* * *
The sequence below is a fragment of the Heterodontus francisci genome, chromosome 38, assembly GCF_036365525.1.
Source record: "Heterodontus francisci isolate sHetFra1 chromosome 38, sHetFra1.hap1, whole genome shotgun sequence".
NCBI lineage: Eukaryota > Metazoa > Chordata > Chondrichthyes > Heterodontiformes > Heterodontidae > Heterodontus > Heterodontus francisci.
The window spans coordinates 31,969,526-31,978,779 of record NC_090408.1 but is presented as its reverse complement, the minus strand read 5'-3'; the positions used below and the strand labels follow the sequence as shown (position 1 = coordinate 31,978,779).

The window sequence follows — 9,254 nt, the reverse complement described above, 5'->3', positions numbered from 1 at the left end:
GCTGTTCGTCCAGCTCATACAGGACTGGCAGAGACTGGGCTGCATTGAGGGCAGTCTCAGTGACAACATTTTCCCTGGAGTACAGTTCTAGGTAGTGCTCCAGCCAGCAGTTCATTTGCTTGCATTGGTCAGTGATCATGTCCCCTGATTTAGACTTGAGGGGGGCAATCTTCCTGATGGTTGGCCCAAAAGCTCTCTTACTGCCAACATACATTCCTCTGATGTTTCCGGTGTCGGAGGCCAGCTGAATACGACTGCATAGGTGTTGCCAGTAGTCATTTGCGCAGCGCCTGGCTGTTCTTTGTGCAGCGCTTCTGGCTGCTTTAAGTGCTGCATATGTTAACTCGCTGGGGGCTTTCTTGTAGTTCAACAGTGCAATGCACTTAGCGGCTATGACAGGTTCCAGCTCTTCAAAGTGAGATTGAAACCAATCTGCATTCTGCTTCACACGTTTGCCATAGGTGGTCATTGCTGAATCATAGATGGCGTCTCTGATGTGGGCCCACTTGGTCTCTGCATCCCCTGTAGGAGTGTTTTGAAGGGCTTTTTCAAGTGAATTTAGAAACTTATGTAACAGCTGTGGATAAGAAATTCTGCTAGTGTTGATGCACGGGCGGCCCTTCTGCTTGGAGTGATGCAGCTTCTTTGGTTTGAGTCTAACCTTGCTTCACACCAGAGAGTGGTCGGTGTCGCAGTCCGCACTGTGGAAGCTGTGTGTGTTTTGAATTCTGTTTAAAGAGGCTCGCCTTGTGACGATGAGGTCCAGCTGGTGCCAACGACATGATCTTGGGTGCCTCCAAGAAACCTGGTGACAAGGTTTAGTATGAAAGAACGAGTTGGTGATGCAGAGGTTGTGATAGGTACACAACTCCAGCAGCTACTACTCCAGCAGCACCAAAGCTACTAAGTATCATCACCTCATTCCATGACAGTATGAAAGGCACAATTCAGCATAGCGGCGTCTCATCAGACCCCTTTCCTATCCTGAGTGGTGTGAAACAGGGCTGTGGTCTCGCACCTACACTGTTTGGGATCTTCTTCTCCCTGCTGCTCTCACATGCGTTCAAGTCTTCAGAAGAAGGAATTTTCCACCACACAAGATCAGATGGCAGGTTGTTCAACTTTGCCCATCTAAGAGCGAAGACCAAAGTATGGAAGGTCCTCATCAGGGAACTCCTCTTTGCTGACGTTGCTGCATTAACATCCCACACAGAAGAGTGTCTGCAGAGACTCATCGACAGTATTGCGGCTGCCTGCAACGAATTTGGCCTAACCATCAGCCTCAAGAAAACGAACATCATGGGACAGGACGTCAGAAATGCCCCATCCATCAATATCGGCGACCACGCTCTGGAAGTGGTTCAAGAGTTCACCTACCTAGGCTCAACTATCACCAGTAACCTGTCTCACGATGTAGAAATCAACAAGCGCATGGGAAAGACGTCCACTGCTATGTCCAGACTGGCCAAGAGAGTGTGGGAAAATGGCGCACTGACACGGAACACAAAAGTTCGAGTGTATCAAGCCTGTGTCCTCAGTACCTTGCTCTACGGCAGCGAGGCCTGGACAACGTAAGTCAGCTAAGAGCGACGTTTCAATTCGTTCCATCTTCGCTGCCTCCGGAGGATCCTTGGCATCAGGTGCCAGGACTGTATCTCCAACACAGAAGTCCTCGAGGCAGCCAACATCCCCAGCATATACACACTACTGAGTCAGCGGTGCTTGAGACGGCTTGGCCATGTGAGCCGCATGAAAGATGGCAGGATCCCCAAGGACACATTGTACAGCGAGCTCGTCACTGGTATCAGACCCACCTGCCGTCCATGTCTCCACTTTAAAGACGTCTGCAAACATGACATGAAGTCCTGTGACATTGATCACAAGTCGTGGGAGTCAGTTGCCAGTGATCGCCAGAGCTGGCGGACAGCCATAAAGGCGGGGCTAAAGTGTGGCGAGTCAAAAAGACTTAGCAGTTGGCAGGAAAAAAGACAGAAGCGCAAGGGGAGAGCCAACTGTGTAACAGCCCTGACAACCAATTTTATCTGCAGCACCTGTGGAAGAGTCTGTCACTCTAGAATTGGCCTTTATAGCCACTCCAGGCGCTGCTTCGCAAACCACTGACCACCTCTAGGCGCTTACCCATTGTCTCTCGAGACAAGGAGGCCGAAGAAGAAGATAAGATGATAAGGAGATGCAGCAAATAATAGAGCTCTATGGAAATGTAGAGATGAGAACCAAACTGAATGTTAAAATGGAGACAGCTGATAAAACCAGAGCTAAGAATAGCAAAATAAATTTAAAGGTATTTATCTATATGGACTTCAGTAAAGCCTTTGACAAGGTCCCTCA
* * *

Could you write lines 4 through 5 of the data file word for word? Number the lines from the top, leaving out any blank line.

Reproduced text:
The window spans coordinates 31,969,526-31,978,779 of record NC_090408.1 but is presented as its reverse complement, the minus strand read 5'-3'; the positions used below and the strand labels follow the sequence as shown (position 1 = coordinate 31,978,779).

The window sequence follows — 9,254 nt, the reverse complement described above, 5'->3', positions numbered from 1 at the left end: